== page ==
The Contribution of Chronic Conditions to Hospitalization, Skilled Nursing Facility Admission, and Death: Variation by Race

Ana R. Quiñones, Gail J. McAvay, Katherine D. Peak, Brent Vander Wyk, Heather G. Allore

Research output: Contribution to journalArticlepeer-review

Abstract

Multimorbidity (≥2 chronic conditions) is a common and important marker of aging. To better understand racial differences in multimorbidity burden and associations with important health-related outcomes, we assessed differences in the contribution of chronic conditions to hospitalization, skilled nursing facility admission, and mortality among non-Hispanic Black and non-Hispanic White older adults in the United States. We used data from a nationally representative study, the National Health and Aging Trends Study, linked to Medicare claims from 2011-2015 (n = 4,871 respondents). This analysis improved upon prior research by identifying the absolute contributions of chronic conditions using a longitudinal extension of the average attributable fraction for Black and White Medicare beneficiaries. We found that cardiovascular conditions were the greatest contributors to outcomes among White respondents, while the greatest contributor to outcomes for Black respondents was renal morbidity. This study provides important insights into racial differences in the contributions of chronic conditions to costly health-care utilization and mortality, and it prompts policy-makers to champion delivery reforms that will expand access to preventive and ongoing care for diverse Medicare beneficiaries.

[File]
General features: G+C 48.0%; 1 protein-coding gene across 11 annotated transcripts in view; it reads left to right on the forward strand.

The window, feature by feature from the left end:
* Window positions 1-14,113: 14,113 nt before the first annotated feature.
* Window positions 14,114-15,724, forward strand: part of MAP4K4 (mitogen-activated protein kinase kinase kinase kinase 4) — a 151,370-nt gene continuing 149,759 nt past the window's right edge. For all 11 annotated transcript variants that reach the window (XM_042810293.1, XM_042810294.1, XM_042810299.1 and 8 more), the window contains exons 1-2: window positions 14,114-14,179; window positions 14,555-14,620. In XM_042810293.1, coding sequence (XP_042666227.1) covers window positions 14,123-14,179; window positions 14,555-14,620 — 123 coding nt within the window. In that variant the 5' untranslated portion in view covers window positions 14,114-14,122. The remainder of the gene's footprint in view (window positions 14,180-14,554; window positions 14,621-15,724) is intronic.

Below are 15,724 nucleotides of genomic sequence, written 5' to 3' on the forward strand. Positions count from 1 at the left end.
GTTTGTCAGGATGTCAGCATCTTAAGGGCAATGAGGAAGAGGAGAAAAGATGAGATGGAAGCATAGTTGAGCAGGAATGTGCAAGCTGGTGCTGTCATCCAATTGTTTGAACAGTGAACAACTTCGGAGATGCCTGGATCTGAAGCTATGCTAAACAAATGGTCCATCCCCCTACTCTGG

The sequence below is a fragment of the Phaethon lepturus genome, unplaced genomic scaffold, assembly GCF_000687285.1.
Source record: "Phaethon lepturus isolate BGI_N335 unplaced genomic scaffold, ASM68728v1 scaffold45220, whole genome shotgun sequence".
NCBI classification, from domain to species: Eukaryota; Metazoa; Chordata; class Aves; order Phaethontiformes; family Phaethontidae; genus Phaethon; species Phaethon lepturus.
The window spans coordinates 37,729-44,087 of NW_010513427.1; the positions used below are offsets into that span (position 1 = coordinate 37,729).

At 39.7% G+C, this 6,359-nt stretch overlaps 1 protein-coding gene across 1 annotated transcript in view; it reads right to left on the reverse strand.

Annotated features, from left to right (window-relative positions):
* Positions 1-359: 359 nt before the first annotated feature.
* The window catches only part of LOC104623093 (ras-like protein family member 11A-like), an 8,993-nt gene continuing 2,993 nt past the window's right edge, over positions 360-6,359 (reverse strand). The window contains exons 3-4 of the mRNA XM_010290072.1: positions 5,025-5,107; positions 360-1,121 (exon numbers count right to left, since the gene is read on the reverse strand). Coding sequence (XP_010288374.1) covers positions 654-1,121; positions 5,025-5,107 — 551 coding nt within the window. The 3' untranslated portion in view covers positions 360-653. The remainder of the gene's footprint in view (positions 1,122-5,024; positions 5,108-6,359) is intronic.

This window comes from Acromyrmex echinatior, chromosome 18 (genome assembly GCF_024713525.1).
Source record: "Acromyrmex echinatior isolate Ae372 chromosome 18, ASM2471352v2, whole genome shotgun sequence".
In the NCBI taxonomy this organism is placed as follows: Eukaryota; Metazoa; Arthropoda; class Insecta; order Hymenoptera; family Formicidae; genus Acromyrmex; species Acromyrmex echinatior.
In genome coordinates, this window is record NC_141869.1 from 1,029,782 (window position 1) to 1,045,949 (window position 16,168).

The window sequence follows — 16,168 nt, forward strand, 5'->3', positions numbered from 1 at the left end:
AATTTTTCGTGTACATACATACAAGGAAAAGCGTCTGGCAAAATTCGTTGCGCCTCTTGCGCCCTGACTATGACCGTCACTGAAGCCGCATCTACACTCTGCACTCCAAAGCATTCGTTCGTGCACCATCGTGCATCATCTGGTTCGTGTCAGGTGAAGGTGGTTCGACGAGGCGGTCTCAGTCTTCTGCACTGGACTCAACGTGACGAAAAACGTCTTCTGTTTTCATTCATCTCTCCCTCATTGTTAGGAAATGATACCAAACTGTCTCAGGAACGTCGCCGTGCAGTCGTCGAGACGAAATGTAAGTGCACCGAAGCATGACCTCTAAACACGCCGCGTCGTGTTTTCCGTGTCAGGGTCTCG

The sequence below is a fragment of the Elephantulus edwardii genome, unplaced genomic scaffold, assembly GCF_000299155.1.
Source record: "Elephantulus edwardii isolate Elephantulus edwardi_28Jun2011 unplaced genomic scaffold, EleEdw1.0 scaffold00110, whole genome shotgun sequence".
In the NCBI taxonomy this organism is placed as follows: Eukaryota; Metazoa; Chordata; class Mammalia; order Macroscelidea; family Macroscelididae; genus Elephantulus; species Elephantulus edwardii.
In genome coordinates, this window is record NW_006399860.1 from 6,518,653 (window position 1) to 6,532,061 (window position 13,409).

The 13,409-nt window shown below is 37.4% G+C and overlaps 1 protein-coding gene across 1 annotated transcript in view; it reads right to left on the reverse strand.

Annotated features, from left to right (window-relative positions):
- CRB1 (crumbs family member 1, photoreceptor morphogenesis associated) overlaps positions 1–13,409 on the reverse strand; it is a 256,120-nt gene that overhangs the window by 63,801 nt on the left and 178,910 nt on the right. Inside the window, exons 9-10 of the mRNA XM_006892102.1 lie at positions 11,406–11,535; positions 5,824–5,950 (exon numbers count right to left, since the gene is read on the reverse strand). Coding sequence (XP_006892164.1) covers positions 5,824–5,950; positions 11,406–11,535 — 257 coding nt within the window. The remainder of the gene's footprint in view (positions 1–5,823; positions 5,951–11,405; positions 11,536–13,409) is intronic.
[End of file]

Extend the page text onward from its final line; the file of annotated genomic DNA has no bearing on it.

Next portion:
Original languageEnglish (US)
Pages (from-to)2014-2025
Number of pages12
JournalAmerican journal of epidemiology
Volume191
Issue number12
DOIs
StatePublished - Nov 19 2022

Keywords

  • aging
  • attributable fraction
  • chronic disease
  • health-care utilization
  • longitudinal studies
  • mortality
  • multimorbidity
  • race/ethnicity

ASJC Scopus subject areas

  • Epidemiology

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